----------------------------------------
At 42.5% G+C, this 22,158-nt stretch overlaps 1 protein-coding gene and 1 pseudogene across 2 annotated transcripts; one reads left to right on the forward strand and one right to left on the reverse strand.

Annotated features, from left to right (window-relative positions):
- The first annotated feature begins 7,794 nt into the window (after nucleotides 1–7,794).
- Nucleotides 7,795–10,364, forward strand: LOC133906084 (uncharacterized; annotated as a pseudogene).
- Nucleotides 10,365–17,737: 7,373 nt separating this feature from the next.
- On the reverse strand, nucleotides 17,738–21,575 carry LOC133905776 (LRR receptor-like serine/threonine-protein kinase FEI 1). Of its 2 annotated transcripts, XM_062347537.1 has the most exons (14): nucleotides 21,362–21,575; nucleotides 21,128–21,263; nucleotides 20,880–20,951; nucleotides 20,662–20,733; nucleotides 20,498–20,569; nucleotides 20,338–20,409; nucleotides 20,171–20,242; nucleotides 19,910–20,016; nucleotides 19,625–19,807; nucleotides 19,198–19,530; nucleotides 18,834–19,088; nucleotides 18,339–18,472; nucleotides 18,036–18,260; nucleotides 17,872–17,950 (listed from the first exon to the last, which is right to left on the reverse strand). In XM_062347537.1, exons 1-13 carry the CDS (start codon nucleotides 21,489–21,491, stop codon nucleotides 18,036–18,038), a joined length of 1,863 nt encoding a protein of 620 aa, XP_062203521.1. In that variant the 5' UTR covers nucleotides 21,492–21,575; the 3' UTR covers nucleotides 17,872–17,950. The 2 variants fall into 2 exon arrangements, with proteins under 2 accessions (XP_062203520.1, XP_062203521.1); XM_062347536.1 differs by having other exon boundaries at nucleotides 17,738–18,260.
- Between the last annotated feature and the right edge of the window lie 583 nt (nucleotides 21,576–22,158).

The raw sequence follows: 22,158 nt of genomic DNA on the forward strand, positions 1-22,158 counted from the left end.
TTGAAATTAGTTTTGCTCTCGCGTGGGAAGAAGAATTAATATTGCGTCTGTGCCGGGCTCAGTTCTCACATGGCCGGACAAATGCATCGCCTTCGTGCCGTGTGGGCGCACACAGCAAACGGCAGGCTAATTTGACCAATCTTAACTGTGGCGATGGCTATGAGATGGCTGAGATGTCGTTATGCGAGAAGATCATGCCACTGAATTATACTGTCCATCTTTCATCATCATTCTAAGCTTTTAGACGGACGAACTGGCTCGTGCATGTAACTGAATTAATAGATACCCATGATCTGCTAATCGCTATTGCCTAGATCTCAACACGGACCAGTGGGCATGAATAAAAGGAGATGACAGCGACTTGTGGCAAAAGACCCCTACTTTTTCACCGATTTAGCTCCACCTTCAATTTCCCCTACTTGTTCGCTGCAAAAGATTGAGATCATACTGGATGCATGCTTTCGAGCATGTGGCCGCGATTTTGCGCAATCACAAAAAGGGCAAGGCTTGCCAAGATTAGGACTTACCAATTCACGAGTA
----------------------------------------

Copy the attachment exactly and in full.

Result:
At 42.5% G+C, this 22,158-nt stretch overlaps 1 protein-coding gene and 1 pseudogene across 2 annotated transcripts; one reads left to right on the forward strand and one right to left on the reverse strand.

Annotated features, from left to right (window-relative positions):
- The first annotated feature begins 7,794 nt into the window (after nucleotides 1–7,794).
- Nucleotides 7,795–10,364, forward strand: LOC133906084 (uncharacterized; annotated as a pseudogene).
- Nucleotides 10,365–17,737: 7,373 nt separating this feature from the next.
- On the reverse strand, nucleotides 17,738–21,575 carry LOC133905776 (LRR receptor-like serine/threonine-protein kinase FEI 1). Of its 2 annotated transcripts, XM_062347537.1 has the most exons (14): nucleotides 21,362–21,575; nucleotides 21,128–21,263; nucleotides 20,880–20,951; nucleotides 20,662–20,733; nucleotides 20,498–20,569; nucleotides 20,338–20,409; nucleotides 20,171–20,242; nucleotides 19,910–20,016; nucleotides 19,625–19,807; nucleotides 19,198–19,530; nucleotides 18,834–19,088; nucleotides 18,339–18,472; nucleotides 18,036–18,260; nucleotides 17,872–17,950 (listed from the first exon to the last, which is right to left on the reverse strand). In XM_062347537.1, exons 1-13 carry the CDS (start codon nucleotides 21,489–21,491, stop codon nucleotides 18,036–18,038), a joined length of 1,863 nt encoding a protein of 620 aa, XP_062203521.1. In that variant the 5' UTR covers nucleotides 21,492–21,575; the 3' UTR covers nucleotides 17,872–17,950. The 2 variants fall into 2 exon arrangements, with proteins under 2 accessions (XP_062203520.1, XP_062203521.1); XM_062347536.1 differs by having other exon boundaries at nucleotides 17,738–18,260.
- Between the last annotated feature and the right edge of the window lie 583 nt (nucleotides 21,576–22,158).

The raw sequence follows: 22,158 nt of genomic DNA on the forward strand, positions 1-22,158 counted from the left end.
TTGAAATTAGTTTTGCTCTCGCGTGGGAAGAAGAATTAATATTGCGTCTGTGCCGGGCTCAGTTCTCACATGGCCGGACAAATGCATCGCCTTCGTGCCGTGTGGGCGCACACAGCAAACGGCAGGCTAATTTGACCAATCTTAACTGTGGCGATGGCTATGAGATGGCTGAGATGTCGTTATGCGAGAAGATCATGCCACTGAATTATACTGTCCATCTTTCATCATCATTCTAAGCTTTTAGACGGACGAACTGGCTCGTGCATGTAACTGAATTAATAGATACCCATGATCTGCTAATCGCTATTGCCTAGATCTCAACACGGACCAGTGGGCATGAATAAAAGGAGATGACAGCGACTTGTGGCAAAAGACCCCTACTTTTTCACCGATTTAGCTCCACCTTCAATTTCCCCTACTTGTTCGCTGCAAAAGATTGAGATCATACTGGATGCATGCTTTCGAGCATGTGGCCGCGATTTTGCGCAATCACAAAAAGGGCAAGGCTTGCCAAGATTAGGACTTACCAATTCACGAGTA